It’s still too soon to determine which party cinched control of Congress. But as results poured in last night, it became clear that some of the most closely watched Black women running in the midterms, including Stacey Abram’s in Georgia and Cheri Beasley’s in North Carolina, were not going to pull out victories.
In 2022, a record number of Black women announced their intentions to run for elected office. Many of these women, including Abrams who would have been the first Black female governor, were vying for positions that had never been held by a Black woman.
In almost all of these highly anticipated races, including Rep. Val Deming’s race against Florida Senator Marco Rubio, Democrats were trying to rest power away from Republicans.
And while it’s likely, many pundits will view this race as a test of how far Black women can go in red states, some Black political organizers argue the party’s lack of investment in women of color candidates is a larger part of the puzzle.
Aimee Allison, founder of She the People, says that in North Carolina, for example, it took Democrats far too long to respond to dark money attacks lobbied at Cheri Beasley.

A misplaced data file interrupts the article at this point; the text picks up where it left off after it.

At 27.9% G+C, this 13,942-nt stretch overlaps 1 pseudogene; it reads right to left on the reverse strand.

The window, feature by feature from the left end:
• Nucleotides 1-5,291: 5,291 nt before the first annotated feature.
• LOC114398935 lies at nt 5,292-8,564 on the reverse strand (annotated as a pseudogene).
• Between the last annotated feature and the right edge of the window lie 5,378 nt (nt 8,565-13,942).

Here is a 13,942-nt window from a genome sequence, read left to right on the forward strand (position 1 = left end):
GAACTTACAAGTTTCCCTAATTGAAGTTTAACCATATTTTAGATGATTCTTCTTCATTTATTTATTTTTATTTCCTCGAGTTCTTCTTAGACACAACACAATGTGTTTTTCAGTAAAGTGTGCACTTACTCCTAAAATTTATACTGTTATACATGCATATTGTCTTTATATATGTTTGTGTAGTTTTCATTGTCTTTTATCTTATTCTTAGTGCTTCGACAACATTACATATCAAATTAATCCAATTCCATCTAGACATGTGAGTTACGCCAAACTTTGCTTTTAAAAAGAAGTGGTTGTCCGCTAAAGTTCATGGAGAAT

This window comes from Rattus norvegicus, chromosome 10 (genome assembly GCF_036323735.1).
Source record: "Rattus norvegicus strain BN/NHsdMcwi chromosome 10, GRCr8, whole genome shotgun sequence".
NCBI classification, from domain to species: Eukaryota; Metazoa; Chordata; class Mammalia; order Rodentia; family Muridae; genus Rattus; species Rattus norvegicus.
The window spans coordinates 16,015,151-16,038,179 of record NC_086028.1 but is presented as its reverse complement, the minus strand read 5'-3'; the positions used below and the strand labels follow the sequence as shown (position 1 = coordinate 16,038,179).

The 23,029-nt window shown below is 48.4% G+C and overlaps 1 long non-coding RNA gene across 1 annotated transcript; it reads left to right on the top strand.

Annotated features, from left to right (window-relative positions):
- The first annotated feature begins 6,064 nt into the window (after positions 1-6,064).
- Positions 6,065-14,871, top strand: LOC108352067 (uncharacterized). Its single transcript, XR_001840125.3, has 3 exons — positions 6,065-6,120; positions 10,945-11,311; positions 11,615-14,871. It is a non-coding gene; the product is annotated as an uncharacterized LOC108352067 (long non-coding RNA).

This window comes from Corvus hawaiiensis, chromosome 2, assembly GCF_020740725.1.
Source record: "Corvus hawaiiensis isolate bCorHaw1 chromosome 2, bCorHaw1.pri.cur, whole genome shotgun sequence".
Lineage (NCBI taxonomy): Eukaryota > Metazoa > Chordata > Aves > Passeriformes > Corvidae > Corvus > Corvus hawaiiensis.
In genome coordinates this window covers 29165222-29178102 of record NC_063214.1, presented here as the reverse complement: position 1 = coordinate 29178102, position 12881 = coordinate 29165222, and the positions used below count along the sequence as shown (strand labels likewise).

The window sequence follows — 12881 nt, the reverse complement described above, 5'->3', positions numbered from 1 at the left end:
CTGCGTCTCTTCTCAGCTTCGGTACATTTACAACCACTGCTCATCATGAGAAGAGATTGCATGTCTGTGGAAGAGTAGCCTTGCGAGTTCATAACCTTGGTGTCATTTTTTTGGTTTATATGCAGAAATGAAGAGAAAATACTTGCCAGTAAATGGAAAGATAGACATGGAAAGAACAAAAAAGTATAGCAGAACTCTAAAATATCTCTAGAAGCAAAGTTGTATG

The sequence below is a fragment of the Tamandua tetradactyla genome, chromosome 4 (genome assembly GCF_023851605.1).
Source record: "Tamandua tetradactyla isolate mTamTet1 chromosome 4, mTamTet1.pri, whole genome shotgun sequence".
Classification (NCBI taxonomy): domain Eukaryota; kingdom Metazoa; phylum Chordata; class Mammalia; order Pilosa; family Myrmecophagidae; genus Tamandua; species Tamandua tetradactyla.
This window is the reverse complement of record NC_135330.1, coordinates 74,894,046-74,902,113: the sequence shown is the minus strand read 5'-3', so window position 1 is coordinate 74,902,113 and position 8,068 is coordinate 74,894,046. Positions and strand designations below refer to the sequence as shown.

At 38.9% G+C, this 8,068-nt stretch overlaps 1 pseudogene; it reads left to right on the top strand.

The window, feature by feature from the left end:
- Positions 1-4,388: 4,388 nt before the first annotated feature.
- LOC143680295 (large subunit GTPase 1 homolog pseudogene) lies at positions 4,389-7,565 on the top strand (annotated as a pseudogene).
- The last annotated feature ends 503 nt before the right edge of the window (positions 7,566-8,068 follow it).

“The Democratic Party must do the work of listening to women of color voters, thought leaders, and political strategists,” said Allison in statement. “And do more to support women of color who run for office.”
The night wasn’t only filled with disappointment for Black female candidates. Summer Lee became the first Black woman elected to Congress from Pennsylvania.
In Massachusetts Andrea Campbell became the state’s first Black female Attorney General. And, in California, Malia Cohen became the first Black women elected as state Controller.
If you were rooting for Black women to sweep seats held by Republicans, last night likely didn’t go as you’d hoped. But there are certainly some races worth celebrating if you’re excited more Black women getting into political office.